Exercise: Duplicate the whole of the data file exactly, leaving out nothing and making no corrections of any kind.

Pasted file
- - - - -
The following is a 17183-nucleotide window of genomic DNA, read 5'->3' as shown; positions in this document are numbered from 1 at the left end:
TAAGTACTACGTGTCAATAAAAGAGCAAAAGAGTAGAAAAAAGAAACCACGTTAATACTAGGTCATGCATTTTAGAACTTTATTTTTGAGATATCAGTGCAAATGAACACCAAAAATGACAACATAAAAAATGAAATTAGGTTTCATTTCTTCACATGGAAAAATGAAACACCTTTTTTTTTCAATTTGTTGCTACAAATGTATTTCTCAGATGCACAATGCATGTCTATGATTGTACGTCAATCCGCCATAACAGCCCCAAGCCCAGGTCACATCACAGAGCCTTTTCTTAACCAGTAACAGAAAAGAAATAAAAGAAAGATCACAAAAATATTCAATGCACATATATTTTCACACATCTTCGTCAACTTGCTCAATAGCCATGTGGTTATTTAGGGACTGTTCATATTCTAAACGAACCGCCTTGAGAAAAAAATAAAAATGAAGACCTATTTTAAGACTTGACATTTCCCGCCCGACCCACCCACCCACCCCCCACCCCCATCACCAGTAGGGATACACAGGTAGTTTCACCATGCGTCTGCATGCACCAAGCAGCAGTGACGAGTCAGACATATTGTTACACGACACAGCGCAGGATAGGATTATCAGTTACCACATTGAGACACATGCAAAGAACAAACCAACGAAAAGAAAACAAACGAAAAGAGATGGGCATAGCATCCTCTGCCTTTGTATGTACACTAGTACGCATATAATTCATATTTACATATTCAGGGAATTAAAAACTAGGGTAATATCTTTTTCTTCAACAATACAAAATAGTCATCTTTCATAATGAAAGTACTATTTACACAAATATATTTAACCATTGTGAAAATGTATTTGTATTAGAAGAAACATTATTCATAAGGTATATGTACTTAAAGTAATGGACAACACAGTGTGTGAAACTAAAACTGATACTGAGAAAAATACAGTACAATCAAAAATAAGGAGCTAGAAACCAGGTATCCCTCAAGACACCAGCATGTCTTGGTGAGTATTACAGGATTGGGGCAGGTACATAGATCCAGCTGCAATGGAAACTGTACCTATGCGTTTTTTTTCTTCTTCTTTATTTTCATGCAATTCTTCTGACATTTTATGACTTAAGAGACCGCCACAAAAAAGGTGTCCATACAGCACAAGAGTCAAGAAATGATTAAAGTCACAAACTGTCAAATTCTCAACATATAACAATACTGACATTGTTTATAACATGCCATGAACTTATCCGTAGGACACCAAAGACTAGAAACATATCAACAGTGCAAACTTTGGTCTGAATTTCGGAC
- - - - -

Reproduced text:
The following is a 17183-nucleotide window of genomic DNA, read 5'->3' as shown; positions in this document are numbered from 1 at the left end:
TAAGTACTACGTGTCAATAAAAGAGCAAAAGAGTAGAAAAAAGAAACCACGTTAATACTAGGTCATGCATTTTAGAACTTTATTTTTGAGATATCAGTGCAAATGAACACCAAAAATGACAACATAAAAAATGAAATTAGGTTTCATTTCTTCACATGGAAAAATGAAACACCTTTTTTTTTCAATTTGTTGCTACAAATGTATTTCTCAGATGCACAATGCATGTCTATGATTGTACGTCAATCCGCCATAACAGCCCCAAGCCCAGGTCACATCACAGAGCCTTTTCTTAACCAGTAACAGAAAAGAAATAAAAGAAAGATCACAAAAATATTCAATGCACATATATTTTCACACATCTTCGTCAACTTGCTCAATAGCCATGTGGTTATTTAGGGACTGTTCATATTCTAAACGAACCGCCTTGAGAAAAAAATAAAAATGAAGACCTATTTTAAGACTTGACATTTCCCGCCCGACCCACCCACCCACCCCCCACCCCCATCACCAGTAGGGATACACAGGTAGTTTCACCATGCGTCTGCATGCACCAAGCAGCAGTGACGAGTCAGACATATTGTTACACGACACAGCGCAGGATAGGATTATCAGTTACCACATTGAGACACATGCAAAGAACAAACCAACGAAAAGAAAACAAACGAAAAGAGATGGGCATAGCATCCTCTGCCTTTGTATGTACACTAGTACGCATATAATTCATATTTACATATTCAGGGAATTAAAAACTAGGGTAATATCTTTTTCTTCAACAATACAAAATAGTCATCTTTCATAATGAAAGTACTATTTACACAAATATATTTAACCATTGTGAAAATGTATTTGTATTAGAAGAAACATTATTCATAAGGTATATGTACTTAAAGTAATGGACAACACAGTGTGTGAAACTAAAACTGATACTGAGAAAAATACAGTACAATCAAAAATAAGGAGCTAGAAACCAGGTATCCCTCAAGACACCAGCATGTCTTGGTGAGTATTACAGGATTGGGGCAGGTACATAGATCCAGCTGCAATGGAAACTGTACCTATGCGTTTTTTTTCTTCTTCTTTATTTTCATGCAATTCTTCTGACATTTTATGACTTAAGAGACCGCCACAAAAAAGGTGTCCATACAGCACAAGAGTCAAGAAATGATTAAAGTCACAAACTGTCAAATTCTCAACATATAACAATACTGACATTGTTTATAACATGCCATGAACTTATCCGTAGGACACCAAAGACTAGAAACATATCAACAGTGCAAACTTTGGTCTGAATTTCGGAC